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I am having serious second thoughts about the basic premise of my novel in progress. I no longer find it convincing. Also my theme, which once seemed so clear and compelling, now seems completely untethered from the plot.

For reference, I am currently working on rewrites. I have completed a “zero draft” of the story. When I first wrapped that up, I was still in love with it, but I knew there would be a lot to fix in rewrites. There were some big plot holes, the ending needed a better thematic set up, and one of the main relationships wasn’t really conveying. So I have been working to fix those problems, but to my dismay, it seems like all the work I am doing continuously just exposes bigger underlying problems. It’s to the point that now I can’t even remember how it was supposed to work as a book at all.

To some extent, I understand this is “normal.” Typically, the advice I see online is that you should just finish the book anyway for the sake of practicing finishing. But I have two questions about that. 1) …really? and 2) how? How do you muscle through finishing a book you just don’t get at all anymore?

Plamen Marinov Posted new comment March 8, 2024

Maybe 95% of the things I write have a good idea, but I feel like they’re missing something and they sit in that waiting folder. I think I haven’t got the skills for them and they are “resting” until one day God’s grace finds me equipped to do them right. That’s why I think this 95% is my school of writing and humility.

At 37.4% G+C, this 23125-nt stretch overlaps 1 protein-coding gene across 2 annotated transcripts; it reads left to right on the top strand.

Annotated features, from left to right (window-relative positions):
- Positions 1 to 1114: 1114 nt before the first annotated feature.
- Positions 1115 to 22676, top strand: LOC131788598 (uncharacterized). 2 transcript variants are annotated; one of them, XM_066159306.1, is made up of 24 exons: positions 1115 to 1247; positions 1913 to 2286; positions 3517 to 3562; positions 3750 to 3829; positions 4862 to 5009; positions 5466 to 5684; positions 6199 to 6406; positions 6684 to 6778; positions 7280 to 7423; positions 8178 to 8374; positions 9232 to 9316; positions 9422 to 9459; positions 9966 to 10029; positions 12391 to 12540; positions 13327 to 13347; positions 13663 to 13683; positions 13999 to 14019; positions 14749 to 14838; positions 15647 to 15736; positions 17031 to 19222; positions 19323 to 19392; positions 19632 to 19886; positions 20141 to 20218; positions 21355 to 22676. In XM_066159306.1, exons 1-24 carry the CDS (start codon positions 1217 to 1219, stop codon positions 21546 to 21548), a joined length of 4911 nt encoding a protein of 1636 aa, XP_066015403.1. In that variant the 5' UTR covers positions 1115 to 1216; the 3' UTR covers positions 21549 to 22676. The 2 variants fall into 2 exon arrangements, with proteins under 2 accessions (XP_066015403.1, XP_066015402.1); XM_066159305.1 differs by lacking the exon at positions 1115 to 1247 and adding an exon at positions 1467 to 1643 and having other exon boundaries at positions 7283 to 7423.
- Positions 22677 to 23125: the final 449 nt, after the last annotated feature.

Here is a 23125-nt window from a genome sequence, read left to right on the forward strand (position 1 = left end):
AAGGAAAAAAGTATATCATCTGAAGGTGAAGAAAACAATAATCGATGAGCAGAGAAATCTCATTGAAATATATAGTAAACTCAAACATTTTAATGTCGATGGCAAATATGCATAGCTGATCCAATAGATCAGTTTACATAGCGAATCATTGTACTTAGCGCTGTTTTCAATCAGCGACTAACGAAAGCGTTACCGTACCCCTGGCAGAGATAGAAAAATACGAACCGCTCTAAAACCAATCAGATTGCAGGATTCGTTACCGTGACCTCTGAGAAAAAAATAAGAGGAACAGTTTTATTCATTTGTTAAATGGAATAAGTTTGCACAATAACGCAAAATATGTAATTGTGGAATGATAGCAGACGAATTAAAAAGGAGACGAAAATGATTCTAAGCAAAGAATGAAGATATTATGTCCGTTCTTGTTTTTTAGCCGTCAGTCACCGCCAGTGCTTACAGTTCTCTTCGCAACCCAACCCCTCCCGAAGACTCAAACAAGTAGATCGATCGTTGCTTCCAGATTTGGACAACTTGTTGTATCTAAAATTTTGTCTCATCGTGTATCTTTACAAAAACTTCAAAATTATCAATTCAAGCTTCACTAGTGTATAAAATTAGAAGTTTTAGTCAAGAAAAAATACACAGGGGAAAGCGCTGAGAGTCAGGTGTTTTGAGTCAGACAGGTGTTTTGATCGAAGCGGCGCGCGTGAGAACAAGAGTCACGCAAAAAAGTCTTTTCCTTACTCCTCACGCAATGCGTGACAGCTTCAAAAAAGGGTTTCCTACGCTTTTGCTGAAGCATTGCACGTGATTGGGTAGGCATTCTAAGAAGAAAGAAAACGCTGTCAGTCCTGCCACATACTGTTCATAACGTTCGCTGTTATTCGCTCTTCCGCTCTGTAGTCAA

Thank you for your answers guys! A lot has changed since I posted this. Long story short, I am still working on the book. The good news (which is also the caveat) is that I did manage to reconnect with the premise. I still don’t know how I would have kept going if that didn’t happen.

The “how” of that was incredibly unexpected, and I should probably blog about it, but I also want to mention it here because I think it’s instructive.

The short version is that I read. I’m a huge proponent of reading to fuel your writing, but for the last couple months I’ve been stuck on this absolute slog of an 1858 fantasy novel. I wanted to love it, but I wasn’t actually taking in anything that was feeding my creativity. Last week, I shelved it for a new book. And WOW. That new book was so good that it literally reminded me what I love about books, and in turn, what I loved about this book.

Brad, I really appreciate that you wanted to answer according to my personality lol! The truth is, I don’t normally need outside encouragement and I’m usually confident in my instincts. But I think one of the reasons I posted here was because my instincts were failing me and deep down I could tell.

(P.S. If anyone’s curious, the book I was struggling to read was Phantastes by George MacDonald, which I so wanted to love because apparently it’s the book the opened C.S. Lewis’s eyes to how fantasy could be used as Christian fable. The book a loved is a brand new release called The Other Valley by debut novelist Scott Alexander Howard)